Following several initiatives to tackle the tourism and architectural heritage crisis, Venice authorities have announced that as of January 16th, 2023, visitors will have to book a visiting slot and an entrance fee to see the historic canal city. The newly proposed ticketing system, which is claimed to be the first of its kind in the world, hopes to control its "over-tourism" crisis, a challenge that has been affecting the lagoon's ecosystem, urban development, and local population.
Travel: The Latest Architecture and News
Venice Authorities Introduce Ticketing and Entry Fees to Solve Over-Tourism Crisis
Bangkok Architecture City Guide: 23 Places to See in Thailand's Capital
In 1782, Bangkok became the capital of Siam – as Thailand was previously known. Its strategic position within the protective curve of Chao Phraya River to the West and the vast, swampy delta of the Sea of Mud that secured the city to the East was key. King Rama I modeled the new city on what had been the urban reference of Thailand since the 14th century: Ayutthaya, which by 1700 had become the largest city in the world with a total of 1 million inhabitants.
Bangkok progressively saw the construction of temples (wats), schools, libraries and hospitals. However, few other typologies were erected and the city lacked significant paved streets. Instead, the river and a network of interconnected canals served as the transport infrastructure of the city. With time, the floating houses anchored along the riverfront decreased and the pavements spread.
Tents: An Architectural Language
It’s a ubiquitous architectural form. An architectural typology that spans centuries and borders, a staple across cultures. The tent. In its simplest form – it’s a shelter, with material draped over a frame of poles. It’s an architectural language that is intrinsically linked to nomadic living. Yurts, for instance, functions as an easily portable dwelling for the Kazakh and Kyrgyz peoples. At the same time, tents have proved a popular stylistic precedent for architects, the lightweight structures of German architect Frei Paul Otto being a case in point. The tent is a complicated architectural language – one that straddles the line between temporary and permanent, and one that also functions as a symbol of wealth and a symbol of scarcity.
The first monograph of photographer Ryan Koopmans, an award winning Canadian/Dutch photographer whose work is exhibited and published across the world, Vantage explores the earth’s manmade structures, surreal architecture and megacities, evoking the insight and intrigue experienced from a travelling photographer’s perspective. Koopmans’ compelling photographs are presented alongside conversations with political leaders, business tycoons and local residents, providing a timeless vision of our world that is both contemporary and creative.
Marvin Heiferman, an independent curator and writer who originates projects about the impact of photographic images on art, visual culture and science, offers an insightful foreword.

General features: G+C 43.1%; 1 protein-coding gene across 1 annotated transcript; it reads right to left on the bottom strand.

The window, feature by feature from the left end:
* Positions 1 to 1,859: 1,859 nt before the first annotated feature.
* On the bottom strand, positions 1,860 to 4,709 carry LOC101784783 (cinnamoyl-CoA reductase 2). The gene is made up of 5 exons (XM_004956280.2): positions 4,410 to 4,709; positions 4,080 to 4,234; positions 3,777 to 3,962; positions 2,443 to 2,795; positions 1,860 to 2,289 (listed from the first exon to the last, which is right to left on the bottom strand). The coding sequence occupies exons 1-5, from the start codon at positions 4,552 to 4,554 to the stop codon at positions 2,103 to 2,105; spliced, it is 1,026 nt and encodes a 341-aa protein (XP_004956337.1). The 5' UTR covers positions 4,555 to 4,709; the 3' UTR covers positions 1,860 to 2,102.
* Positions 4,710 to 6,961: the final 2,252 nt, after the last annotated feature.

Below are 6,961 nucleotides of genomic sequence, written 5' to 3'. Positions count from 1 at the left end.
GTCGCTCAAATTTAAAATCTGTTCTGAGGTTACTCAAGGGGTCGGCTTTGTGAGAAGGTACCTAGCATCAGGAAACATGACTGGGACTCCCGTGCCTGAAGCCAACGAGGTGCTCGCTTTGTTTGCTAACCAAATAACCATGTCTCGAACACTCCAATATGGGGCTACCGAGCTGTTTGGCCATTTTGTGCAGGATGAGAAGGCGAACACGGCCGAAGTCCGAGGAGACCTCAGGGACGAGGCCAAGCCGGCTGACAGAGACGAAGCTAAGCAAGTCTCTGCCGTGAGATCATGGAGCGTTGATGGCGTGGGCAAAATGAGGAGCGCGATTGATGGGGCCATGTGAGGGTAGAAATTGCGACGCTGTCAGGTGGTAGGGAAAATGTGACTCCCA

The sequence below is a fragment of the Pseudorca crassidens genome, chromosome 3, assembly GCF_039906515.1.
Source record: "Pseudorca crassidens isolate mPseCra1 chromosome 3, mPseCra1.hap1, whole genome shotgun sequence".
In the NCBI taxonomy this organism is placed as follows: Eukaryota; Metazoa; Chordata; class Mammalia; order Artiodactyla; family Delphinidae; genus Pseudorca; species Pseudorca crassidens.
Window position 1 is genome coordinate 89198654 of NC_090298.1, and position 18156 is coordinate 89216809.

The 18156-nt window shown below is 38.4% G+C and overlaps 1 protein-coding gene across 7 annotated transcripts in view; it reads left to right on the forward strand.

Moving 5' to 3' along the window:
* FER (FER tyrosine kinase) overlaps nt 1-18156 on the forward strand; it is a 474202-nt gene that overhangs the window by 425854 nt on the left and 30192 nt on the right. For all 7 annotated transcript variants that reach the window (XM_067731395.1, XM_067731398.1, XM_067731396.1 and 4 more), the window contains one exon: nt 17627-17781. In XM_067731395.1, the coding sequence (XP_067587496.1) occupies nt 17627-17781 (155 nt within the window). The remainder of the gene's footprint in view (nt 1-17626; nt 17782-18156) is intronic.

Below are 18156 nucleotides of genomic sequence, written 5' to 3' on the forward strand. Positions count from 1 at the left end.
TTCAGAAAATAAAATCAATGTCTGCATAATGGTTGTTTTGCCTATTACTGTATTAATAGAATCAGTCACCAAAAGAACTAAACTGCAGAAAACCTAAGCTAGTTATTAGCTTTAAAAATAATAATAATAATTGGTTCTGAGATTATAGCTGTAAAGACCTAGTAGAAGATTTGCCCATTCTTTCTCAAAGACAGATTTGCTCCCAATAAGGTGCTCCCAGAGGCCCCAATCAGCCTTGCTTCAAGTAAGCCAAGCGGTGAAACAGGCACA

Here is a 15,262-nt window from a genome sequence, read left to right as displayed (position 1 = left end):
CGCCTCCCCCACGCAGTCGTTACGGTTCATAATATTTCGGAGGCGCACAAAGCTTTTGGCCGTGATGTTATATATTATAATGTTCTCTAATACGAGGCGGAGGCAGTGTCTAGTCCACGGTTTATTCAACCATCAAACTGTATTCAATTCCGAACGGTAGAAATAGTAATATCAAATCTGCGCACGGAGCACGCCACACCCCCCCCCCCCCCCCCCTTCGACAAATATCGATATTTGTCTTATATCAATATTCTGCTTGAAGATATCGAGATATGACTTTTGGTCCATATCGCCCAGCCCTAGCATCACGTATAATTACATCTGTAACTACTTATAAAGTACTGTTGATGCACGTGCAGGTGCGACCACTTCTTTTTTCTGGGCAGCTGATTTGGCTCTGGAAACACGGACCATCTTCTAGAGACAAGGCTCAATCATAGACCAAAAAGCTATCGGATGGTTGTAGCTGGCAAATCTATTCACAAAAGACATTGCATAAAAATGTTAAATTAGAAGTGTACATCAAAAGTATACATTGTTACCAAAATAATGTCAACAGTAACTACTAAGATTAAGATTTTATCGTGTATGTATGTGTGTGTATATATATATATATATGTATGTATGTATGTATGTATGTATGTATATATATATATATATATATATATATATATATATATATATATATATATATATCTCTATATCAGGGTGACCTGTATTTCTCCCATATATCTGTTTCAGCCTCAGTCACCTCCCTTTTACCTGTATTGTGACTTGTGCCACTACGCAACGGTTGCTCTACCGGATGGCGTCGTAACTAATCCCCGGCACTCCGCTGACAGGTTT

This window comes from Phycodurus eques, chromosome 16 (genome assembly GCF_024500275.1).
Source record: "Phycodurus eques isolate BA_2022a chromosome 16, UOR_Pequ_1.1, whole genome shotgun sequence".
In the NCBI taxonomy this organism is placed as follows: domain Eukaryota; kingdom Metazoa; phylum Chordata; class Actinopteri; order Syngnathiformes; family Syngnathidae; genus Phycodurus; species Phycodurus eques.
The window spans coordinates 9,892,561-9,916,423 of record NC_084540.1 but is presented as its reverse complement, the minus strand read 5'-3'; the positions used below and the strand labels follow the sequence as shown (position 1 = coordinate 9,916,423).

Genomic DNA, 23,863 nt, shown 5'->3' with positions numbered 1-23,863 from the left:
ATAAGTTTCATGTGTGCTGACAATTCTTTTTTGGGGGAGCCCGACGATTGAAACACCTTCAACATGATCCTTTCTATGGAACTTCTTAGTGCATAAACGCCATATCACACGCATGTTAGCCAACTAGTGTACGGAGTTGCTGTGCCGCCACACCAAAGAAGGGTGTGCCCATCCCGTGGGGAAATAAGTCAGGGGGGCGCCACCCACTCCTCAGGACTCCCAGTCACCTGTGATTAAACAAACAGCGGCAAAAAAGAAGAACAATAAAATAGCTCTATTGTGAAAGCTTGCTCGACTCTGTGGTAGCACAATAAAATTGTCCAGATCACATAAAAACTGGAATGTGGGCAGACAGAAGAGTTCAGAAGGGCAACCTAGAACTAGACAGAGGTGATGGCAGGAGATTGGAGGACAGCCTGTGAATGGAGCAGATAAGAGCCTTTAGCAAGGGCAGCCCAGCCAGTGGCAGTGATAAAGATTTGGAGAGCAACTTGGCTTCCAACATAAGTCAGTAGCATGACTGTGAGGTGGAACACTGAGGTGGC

With photographs shot on location in
Call for Proposals: 2020 International Garden Festival
Grand-Métis, Canada, 2019-10-08 -
The International Garden Festival, presented at the Jardins de Métis / Reford Gardens in the Gaspésie region of Québec, Canada is preparing its 21st edition and is issuing an international call for proposals to select designers who will create the new temporary gardens that will be presented from June 19, 2020. For its 21st edition, the Festival has chosen Métissages as its theme. Continuing the exploration of new ideas and new realms, the Festival is seeking to connect designers from various fields to favour a crossbreeding of practices and professions.
Métissages has historically had negative connotations.
Tokyo Travel Diary: Architecture and Manga
Traveling around Japan can be an impressive experience for a Western tourist - especially if they have some connection with architecture. In addition to the huge cultural differences, the country is known for its rich architectural production - eight of the 42 Pritzker Prize laureates are Japanese - which has maintained its consistency since the 1960s.
The Age of Travel is Over
Modernism always wanted to have it both ways: on the one hand, modernist architecture was supposed to be, in theory, the same in all places; that's one reason why modernism in architecture was also called the International Style. If all modernist buildings look the same, when you see one you have seen them all: no need for further travel. Yet throughout the 20th century modernist culture and technology enthusiastically endorsed and favored travel. In the 60s we traveled to the Moon, and civil aviation made the world smaller. In modernist culture, travel was good. It made all travelers better, happier humans. It was good to learn foreign languages and to go see distant places. High modernist travel was not only good; it was also cool. The jet setters of the 60s were the coolest citizens of the world. Even later in the 20th century the general expectation was that borderless, seamless travel would keep getting easier and more frequent. Most Europeans of my generation grew up learning two or more foreign languages, and it was not unusual until recently to be born in one country, to study in another, and find one's first job in a third one. That was seen as an opportunity, not as a deprivation.
MIT's New Travel Platform Finds You Cheaper Flights Around the World